I tend to lean in agreement with the argument that says we don't do anyone a favor by offering multi-language services because they allow some segment of the immigrant population--however large or small that segment may be--to navigate through daily life in America without ever becoming fluent in the English language. But we've had such services for decades now, and if American society is collapsing, it isn't because the signs on some grocery stores in Los Angeles read Super Mercado.
So I'm more than a little dismayed at the pro and con furor going on over the proposed immigration bill amendments that will make English the "official language" of the United States of America. Aside from whipping up emotions, what would such an amendment accomplish?
I don't know what if any federal laws are on the books that require any commercial enterprise or any agency in federal, state, or local government to provide other-than-English services. But by and large, the law that governs multi-language services is the law of supply and demand. If you're a merchant in China Town, you're probably wise to cater to the desires of your Chinese-speaking customers. If you're a politician in a city that has a large Hispanic voter population, you'll be inclined to approve of multi-lingual signs in city facilities. Ever get annoyed at that Espanola menu option when you call your phone company? Well, get used to living with the aggravation, because if your phone company weren't making money on people who use that option, it wouldn't be on the menu.
Legislating English as America's "official" language, or stating in law that no one has an "inherent right" to multi-language services is not likely to change where, when, or how these services are offered. To get rid of those services would require legislation that bans them, and the men and women in our Congress won't go anywhere near a proposed law like that. And would Congress ever dream of making it illegal for immigrants to use their native languages in their own homes and neighborhoods? I'll tell you what, I'll scream bloody murder if the Language Police ever come knocking on my door demanding I turn over my great uncle's German bible!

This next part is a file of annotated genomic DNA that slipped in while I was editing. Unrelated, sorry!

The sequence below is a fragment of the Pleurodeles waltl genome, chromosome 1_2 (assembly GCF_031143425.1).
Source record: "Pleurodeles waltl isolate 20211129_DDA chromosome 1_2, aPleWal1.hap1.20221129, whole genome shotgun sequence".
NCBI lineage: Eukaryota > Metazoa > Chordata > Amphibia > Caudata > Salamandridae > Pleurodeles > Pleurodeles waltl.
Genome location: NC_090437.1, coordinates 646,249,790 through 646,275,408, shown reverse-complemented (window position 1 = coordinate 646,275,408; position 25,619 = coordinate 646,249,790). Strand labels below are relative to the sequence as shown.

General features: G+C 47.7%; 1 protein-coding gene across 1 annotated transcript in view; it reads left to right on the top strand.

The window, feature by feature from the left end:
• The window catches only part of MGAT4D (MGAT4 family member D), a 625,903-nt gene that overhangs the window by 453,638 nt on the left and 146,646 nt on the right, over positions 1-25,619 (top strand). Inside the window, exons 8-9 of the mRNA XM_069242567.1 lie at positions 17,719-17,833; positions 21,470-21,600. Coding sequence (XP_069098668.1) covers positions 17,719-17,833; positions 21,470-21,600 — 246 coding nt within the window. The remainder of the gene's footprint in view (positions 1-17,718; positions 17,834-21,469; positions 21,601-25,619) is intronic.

The proposed "English amendments" have as much real impact as the immigration reform bill itself. Building a great wall along the border that can be tunneled under or climbed over won't slow down illegal immigration or the illegal enterprises that support it. Nor will adding six thousand border guards, whatever agency they happen to work for.
The proposed immigration legislation serves two purposes.
First, it's an appeal to both ends of the split electorate baby. It courts the immigrant vote and the vote of businesses that employ immigrants and contribute to campaign funds. At the same time, it woos the segment of the population that wants to limit immigration for a variety of reasons ranging from labor issues to outright bigotry.
Second, and perhaps more importantly, it's a smoke screen that's masking a bevy of government failures and scandals.
Whatever the immigration reform bill winds up looking like, it will do for immigration reform what the Homeland Security bill did for Homeland Security. But don't worry. It won't cost you anything. Whatever the Social Security surplus doesn't cover we'll throw on our tabs with non-English speaking nations like China and Japan.